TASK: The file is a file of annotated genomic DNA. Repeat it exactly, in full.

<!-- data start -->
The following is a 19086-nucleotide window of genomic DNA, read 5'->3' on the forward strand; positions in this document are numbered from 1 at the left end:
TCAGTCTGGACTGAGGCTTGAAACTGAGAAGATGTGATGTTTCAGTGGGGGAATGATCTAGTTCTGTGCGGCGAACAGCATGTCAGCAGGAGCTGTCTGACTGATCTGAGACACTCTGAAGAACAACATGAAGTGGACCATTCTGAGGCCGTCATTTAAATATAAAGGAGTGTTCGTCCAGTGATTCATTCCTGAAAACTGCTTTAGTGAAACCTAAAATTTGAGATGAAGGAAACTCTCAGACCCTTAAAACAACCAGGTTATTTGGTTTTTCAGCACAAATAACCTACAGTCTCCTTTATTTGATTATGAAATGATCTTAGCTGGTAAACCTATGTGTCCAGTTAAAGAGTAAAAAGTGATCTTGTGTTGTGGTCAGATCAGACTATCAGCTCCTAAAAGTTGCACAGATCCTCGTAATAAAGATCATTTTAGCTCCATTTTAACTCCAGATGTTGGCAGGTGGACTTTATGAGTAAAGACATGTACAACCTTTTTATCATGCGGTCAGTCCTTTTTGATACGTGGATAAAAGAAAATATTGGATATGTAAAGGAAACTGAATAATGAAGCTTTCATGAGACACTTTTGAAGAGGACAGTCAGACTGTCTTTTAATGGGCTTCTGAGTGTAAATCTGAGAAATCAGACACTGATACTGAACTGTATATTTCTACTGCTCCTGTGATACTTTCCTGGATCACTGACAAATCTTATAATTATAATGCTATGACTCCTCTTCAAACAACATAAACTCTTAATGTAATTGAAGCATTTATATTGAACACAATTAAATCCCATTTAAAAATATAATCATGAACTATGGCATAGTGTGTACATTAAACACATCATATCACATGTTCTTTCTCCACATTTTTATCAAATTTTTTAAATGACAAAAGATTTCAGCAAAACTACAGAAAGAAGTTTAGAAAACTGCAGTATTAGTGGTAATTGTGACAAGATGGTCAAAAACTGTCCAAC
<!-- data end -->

The following is a 19086-nucleotide window of genomic DNA, read 5'->3' on the forward strand; positions in this document are numbered from 1 at the left end:
TCAGTCTGGACTGAGGCTTGAAACTGAGAAGATGTGATGTTTCAGTGGGGGAATGATCTAGTTCTGTGCGGCGAACAGCATGTCAGCAGGAGCTGTCTGACTGATCTGAGACACTCTGAAGAACAACATGAAGTGGACCATTCTGAGGCCGTCATTTAAATATAAAGGAGTGTTCGTCCAGTGATTCATTCCTGAAAACTGCTTTAGTGAAACCTAAAATTTGAGATGAAGGAAACTCTCAGACCCTTAAAACAACCAGGTTATTTGGTTTTTCAGCACAAATAACCTACAGTCTCCTTTATTTGATTATGAAATGATCTTAGCTGGTAAACCTATGTGTCCAGTTAAAGAGTAAAAAGTGATCTTGTGTTGTGGTCAGATCAGACTATCAGCTCCTAAAAGTTGCACAGATCCTCGTAATAAAGATCATTTTAGCTCCATTTTAACTCCAGATGTTGGCAGGTGGACTTTATGAGTAAAGACATGTACAACCTTTTTATCATGCGGTCAGTCCTTTTTGATACGTGGATAAAAGAAAATATTGGATATGTAAAGGAAACTGAATAATGAAGCTTTCATGAGACACTTTTGAAGAGGACAGTCAGACTGTCTTTTAATGGGCTTCTGAGTGTAAATCTGAGAAATCAGACACTGATACTGAACTGTATATTTCTACTGCTCCTGTGATACTTTCCTGGATCACTGACAAATCTTATAATTATAATGCTATGACTCCTCTTCAAACAACATAAACTCTTAATGTAATTGAAGCATTTATATTGAACACAATTAAATCCCATTTAAAAATATAATCATGAACTATGGCATAGTGTGTACATTAAACACATCATATCACATGTTCTTTCTCCACATTTTTATCAAATTTTTTAAATGACAAAAGATTTCAGCAAAACTACAGAAAGAAGTTTAGAAAACTGCAGTATTAGTGGTAATTGTGACAAGATGGTCAAAAACTGTCCAAC